Abba Zaba song notes from Gary Marker

My musings on the meaning of the lyrics for that particular song aren’t my personal interpretation, I’m merely relaying what Don Van Vliet told me that the lyrics are all about. So, it’s the author/composer’s own interpretation of what the words mean, not mine.


The words are about human evolution, which Don somehow seemed to feel took place on the Indian subcontinent – not Eastern Africa. He apparently wasn’t familiar with L.S.B. Leakey and his various progeny and kin – or their discoveries at Olduvai Gorge.

“Babbette Baboon” is an ape-like creature on the brink of “comin’ over pretty soon” to a more humanoid existence – if she can survive being eaten by a tiger or choked to death by smoke and volcanic ash (tabbaco sky), or caught by a mysterious stalker.

The original lyrics went on for pages, but Don had the good sense to whittle them down to just a few puzzling lines and repeated phrases. But occasionally, the POV shifts to her fellow proto-human stalker (who can’t lose, with the stuff he uses – namely, tools), who eventually catches Babette, they copulate (go-zoom!), and go off for a walk in the sun (two shadows at noon) – a kind of furry Adam and Eve, the parents of the human race.

Lyric variations

The variations were from a typewritten copy of a hand-scrawled sheet of paper from a yellow legal pad, in the composer/lyricist’s own hand with a couple “stanzas” written out by John French – all of it done at my request.

Most of the variations are what Don wrote himself in the original. For example, sometimes he’d begin the song with: “Long before song, before song blues…”, or sometimes “Song before song…” Making things even more difficult, his voice is double-tracked – and on one take he’d sing “Long” and on a parallel track or subsequent take, he’d sing “Song,” and both were blended together in the final mix. Ditto for phrases such as “gonna catch her soon” vs. “gonna catch up soon.”

In neither case did Don clearly enunciate the consonants and vowels clearly – and when both vocal tracks were blended, you get a simultaneous, slurred “gone-uh-catcher soon” and “gonnuh ketchup soon,” at random points, which ends up sounding like he’s mumbling in another language. A lot of this happened because the ding-bat producers tended to ping-pong tracks, so old tracks were blended with new stuff and then locked in solidly. If a gaffe or mistake slipped by them, they couldn’t really fix it because there was little or no isolation in their four-track masters. And a lot of mistakes slipped by them.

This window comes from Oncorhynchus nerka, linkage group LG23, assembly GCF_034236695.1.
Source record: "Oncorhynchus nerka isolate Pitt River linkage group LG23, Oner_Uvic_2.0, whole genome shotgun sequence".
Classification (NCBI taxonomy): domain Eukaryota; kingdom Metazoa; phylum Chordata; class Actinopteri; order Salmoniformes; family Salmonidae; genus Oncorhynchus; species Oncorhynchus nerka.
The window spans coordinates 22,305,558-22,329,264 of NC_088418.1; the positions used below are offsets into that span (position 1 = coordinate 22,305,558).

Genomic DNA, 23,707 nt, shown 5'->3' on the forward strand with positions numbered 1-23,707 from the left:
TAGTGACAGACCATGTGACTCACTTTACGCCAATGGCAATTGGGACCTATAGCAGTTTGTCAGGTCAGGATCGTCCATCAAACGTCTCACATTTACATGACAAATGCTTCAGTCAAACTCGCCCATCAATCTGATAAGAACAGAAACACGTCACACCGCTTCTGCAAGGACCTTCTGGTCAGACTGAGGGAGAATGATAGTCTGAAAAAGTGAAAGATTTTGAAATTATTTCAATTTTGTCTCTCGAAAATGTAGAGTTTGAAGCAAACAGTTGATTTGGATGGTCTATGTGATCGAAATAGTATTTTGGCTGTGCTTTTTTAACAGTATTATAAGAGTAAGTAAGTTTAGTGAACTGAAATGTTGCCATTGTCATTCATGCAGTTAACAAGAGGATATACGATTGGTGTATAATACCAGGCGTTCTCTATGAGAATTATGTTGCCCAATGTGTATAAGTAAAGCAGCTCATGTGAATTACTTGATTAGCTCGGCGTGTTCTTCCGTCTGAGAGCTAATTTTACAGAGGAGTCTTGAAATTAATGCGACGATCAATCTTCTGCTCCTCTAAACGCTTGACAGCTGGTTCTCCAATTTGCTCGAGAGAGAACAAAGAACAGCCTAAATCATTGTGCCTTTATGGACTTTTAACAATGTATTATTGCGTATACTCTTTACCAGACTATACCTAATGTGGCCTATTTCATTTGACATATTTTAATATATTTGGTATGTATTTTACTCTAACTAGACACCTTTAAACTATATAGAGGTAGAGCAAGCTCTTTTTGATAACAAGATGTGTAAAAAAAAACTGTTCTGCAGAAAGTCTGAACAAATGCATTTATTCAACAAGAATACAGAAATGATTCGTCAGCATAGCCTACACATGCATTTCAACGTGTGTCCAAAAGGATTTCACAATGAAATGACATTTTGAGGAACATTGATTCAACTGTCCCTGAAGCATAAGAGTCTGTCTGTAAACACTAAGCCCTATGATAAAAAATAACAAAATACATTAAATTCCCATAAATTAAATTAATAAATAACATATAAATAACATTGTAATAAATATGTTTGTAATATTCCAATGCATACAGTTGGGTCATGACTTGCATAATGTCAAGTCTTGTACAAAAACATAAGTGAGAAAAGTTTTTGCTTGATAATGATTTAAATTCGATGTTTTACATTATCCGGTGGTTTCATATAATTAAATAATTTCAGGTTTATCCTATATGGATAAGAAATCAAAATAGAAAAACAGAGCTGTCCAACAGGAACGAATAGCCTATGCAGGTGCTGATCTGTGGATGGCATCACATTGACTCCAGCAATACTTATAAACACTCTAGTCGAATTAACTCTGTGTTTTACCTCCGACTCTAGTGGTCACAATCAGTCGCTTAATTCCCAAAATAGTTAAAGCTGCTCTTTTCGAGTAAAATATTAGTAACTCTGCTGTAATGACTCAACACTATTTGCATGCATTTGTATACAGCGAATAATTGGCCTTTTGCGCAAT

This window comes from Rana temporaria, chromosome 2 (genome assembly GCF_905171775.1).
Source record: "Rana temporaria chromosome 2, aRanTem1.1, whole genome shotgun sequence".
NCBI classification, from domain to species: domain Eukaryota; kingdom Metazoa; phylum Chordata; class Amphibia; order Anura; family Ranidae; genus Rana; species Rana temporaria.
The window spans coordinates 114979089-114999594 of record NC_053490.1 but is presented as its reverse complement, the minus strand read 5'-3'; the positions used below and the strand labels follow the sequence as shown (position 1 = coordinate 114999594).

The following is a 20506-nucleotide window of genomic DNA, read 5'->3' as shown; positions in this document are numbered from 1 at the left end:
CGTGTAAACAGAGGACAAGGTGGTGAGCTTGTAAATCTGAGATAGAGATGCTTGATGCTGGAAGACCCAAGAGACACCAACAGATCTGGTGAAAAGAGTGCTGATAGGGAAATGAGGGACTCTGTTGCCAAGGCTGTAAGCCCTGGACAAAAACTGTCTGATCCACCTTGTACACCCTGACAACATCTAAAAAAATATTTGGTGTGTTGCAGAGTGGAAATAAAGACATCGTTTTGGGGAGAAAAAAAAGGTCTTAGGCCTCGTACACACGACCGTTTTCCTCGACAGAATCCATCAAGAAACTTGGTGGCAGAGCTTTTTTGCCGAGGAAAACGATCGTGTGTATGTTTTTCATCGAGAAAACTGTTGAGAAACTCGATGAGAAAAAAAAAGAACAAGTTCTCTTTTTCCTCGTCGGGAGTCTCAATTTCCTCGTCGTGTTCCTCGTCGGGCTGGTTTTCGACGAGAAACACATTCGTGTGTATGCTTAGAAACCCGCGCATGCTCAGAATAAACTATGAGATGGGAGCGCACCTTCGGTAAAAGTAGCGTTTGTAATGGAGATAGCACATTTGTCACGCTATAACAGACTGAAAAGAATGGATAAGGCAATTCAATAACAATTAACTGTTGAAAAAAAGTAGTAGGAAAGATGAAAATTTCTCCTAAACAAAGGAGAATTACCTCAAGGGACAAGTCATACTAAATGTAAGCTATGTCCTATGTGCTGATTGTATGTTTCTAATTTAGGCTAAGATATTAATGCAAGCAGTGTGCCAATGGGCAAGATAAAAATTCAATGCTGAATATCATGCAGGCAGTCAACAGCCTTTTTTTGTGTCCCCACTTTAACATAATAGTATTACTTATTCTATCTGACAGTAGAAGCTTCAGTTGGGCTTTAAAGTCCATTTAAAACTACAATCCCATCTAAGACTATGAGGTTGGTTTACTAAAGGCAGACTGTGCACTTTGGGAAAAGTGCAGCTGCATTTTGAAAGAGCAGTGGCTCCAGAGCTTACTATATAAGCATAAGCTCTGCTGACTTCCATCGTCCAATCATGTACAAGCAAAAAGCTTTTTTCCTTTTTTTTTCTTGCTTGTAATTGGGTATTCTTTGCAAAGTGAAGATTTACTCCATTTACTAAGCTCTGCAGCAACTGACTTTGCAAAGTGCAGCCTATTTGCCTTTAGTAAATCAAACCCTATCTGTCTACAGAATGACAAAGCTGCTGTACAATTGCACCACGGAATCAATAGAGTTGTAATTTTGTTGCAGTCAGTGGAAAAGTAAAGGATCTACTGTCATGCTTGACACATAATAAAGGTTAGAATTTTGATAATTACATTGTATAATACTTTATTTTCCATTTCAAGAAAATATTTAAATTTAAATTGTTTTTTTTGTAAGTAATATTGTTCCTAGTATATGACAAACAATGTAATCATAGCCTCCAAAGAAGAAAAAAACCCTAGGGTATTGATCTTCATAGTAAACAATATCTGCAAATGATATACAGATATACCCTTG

Candy wrappers

The song is a SPECIFIC reference not necessarily to the candy bar of same name (which was indeed around in ’66 and many years before that), but to the ’40s/’50s candy wrappers and counter display boxes that featured silhouettes of simians hanging from palm trees. When he was a kid, impressed by the strong graphics, Don named one “Babbette Baboon” and invented a little story about her. The rest is history – with a little help from Herb Bermann.

Please note that the checkerboard pattern on the backside of “Safe As Milk” is a direct cop from the Abba Zaba black and yellow wrapper treatment, which survives until this very day. Originally, the album was supposed to be called “Abba Zaba,” the candy people wouldn’t grant permission for use of their name and logo.

November 2001


  1. On the ‘song before song before song blues’ line. It results very much in the evolution connotation. Might it be that Don tried to hint at the human narrative/musical tradition being part of our evolution?

  2. A little confusing, the earlier Abba Zaba wrappers actually depicted racist depictions of Africans next to a taffy tree. The manufacturers later kept the font but changed the packaging to the black and yellow taxi design which Captain Beefheart used on the back of Safe as Milk.

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